Plato's beard is a paradoxical argument dubbed by Willard Van Orman Quine in his 1948 paper "On What There Is". The phrase came to be identified as the philosophy of understanding something based on what does not exist.
Quine defined Plato's beard--and his reason for naming it so--in the following words:
This is the old Platonic riddle of nonbeing. Nonbeing must in some sense be, otherwise what is it that there is not? This tangled doctrine might be nicknamed Plato's beard; historically it has proved tough, frequently dulling the edge of Occam's razor.
The argument has been favored by prominent philosophers including Bertrand Russell, A. J. Ayer and C. J. F. Williams. Declaring that not p (¬p) can't exist, one may be forced to abandon truisms such as negation and modus tollens. There are also variations to Quine's original, which included its application both to singular and general terms. Quine initially applied the doctrine to singular terms only before expanding it so that it covers general terms as well.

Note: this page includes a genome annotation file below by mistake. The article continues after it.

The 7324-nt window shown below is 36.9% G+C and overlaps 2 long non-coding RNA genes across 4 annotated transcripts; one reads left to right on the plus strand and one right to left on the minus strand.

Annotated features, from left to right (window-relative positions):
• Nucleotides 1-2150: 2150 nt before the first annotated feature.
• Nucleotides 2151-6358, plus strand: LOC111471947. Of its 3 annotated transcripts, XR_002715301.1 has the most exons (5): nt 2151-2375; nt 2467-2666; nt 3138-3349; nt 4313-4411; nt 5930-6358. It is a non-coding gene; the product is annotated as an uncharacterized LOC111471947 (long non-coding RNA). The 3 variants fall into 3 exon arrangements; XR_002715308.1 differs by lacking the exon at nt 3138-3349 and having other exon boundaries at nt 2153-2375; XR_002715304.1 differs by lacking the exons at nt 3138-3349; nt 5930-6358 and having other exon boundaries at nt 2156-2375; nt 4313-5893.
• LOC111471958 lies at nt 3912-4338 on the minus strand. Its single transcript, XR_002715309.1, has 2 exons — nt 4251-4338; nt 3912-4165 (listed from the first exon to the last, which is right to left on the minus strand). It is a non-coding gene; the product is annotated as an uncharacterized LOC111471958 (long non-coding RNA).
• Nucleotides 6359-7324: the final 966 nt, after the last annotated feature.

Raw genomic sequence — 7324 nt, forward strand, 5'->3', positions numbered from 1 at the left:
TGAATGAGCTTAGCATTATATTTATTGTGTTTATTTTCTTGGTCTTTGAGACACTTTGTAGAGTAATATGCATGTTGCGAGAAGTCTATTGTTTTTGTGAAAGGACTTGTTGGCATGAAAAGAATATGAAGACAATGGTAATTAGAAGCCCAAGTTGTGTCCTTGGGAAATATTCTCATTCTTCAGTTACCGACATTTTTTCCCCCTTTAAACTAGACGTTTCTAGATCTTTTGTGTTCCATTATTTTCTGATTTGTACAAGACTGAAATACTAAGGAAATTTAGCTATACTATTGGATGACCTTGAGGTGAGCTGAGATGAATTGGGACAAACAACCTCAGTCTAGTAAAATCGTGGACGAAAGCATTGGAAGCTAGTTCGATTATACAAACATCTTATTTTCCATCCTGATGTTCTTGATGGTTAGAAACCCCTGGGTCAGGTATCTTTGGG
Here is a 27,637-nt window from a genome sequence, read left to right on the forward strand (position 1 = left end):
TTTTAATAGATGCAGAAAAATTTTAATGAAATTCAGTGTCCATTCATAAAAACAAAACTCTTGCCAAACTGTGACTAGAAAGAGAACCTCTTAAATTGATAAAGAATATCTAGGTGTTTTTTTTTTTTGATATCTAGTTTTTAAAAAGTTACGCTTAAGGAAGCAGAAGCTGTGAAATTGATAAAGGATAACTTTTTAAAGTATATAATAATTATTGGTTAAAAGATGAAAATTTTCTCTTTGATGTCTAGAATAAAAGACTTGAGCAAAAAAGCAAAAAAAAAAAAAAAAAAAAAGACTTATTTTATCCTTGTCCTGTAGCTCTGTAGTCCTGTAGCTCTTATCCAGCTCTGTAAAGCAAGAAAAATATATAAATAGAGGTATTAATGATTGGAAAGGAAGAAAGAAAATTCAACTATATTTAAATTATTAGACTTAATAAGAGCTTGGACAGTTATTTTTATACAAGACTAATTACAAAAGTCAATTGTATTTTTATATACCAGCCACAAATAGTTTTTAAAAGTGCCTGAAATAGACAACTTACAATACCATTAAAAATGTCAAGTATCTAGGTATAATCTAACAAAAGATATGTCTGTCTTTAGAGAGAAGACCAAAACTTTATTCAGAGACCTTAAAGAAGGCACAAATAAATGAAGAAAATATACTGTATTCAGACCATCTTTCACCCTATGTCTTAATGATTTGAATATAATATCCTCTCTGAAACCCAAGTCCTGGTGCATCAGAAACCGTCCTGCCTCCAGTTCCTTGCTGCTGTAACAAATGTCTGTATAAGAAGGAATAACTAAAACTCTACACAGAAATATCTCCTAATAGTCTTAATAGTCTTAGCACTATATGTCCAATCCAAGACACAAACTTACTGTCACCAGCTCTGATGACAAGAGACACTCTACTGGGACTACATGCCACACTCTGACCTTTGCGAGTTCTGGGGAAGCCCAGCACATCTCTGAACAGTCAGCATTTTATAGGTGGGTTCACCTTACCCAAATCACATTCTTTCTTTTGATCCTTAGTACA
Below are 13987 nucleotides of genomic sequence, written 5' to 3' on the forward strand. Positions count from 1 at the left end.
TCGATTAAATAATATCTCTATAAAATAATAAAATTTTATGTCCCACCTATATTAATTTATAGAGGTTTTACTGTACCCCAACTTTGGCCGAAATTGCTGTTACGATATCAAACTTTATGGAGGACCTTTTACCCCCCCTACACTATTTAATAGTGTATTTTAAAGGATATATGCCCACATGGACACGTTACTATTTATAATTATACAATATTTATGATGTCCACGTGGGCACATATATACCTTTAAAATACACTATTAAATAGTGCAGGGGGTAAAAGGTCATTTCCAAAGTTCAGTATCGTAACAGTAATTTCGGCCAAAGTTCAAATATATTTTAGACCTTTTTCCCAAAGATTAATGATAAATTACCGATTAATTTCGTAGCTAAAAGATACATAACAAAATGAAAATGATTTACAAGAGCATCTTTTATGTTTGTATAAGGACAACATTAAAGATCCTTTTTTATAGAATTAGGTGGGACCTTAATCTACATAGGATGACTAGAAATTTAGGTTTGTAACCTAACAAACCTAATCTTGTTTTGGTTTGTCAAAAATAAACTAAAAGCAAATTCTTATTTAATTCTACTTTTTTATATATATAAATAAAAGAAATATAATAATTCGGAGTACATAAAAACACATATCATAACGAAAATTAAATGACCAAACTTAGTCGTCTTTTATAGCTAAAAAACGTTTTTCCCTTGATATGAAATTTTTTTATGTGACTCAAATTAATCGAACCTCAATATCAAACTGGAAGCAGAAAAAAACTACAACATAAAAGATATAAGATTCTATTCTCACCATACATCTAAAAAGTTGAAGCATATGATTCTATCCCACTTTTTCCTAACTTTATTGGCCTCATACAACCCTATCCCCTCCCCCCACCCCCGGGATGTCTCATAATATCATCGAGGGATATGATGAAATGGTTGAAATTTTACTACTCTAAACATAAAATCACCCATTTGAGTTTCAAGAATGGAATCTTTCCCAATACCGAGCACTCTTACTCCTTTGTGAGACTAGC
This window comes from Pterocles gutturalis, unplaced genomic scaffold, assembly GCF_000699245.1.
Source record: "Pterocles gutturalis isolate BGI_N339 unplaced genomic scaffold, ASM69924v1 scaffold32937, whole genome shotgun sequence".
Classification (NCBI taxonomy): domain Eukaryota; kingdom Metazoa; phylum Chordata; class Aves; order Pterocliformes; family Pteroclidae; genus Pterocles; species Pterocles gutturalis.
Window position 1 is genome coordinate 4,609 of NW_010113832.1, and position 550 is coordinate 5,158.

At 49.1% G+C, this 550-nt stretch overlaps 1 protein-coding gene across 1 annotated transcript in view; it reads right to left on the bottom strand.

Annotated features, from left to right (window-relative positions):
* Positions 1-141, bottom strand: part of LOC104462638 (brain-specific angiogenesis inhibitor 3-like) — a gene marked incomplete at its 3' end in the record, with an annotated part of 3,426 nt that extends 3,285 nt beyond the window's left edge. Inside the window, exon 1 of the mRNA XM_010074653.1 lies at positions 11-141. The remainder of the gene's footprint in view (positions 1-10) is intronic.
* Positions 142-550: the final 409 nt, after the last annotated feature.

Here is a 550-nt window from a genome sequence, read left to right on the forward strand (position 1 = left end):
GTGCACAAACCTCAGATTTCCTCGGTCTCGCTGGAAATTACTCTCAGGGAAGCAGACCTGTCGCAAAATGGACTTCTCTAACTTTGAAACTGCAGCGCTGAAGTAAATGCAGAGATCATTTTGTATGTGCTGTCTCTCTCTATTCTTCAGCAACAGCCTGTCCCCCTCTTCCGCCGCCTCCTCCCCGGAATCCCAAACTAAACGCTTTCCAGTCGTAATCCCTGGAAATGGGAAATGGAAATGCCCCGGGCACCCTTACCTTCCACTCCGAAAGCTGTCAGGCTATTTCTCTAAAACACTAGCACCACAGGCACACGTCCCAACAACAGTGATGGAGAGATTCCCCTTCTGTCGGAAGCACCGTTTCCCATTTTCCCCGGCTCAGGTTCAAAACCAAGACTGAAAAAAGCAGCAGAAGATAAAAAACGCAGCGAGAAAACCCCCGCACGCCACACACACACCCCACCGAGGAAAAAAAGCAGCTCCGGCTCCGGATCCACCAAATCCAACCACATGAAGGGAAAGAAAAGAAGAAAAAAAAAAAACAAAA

Karl Popper stated the inverse. "Only if Plato's beard is sufficiently tough, and tangled by many entities, can it be worth our while to use Ockham's razor." Russell's theory of "singular descriptions", which clearly show "how we might meaningfully use seeming names without supposing that there be the entities allegedly named", is supposed to "detangle" Plato's beard.
- Antigonish (poem)
- Empty name
- Meinong's jungle
- Ostensive definition
- Extensional and intensional definitions
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- Works related to On What There Is at Wikisource
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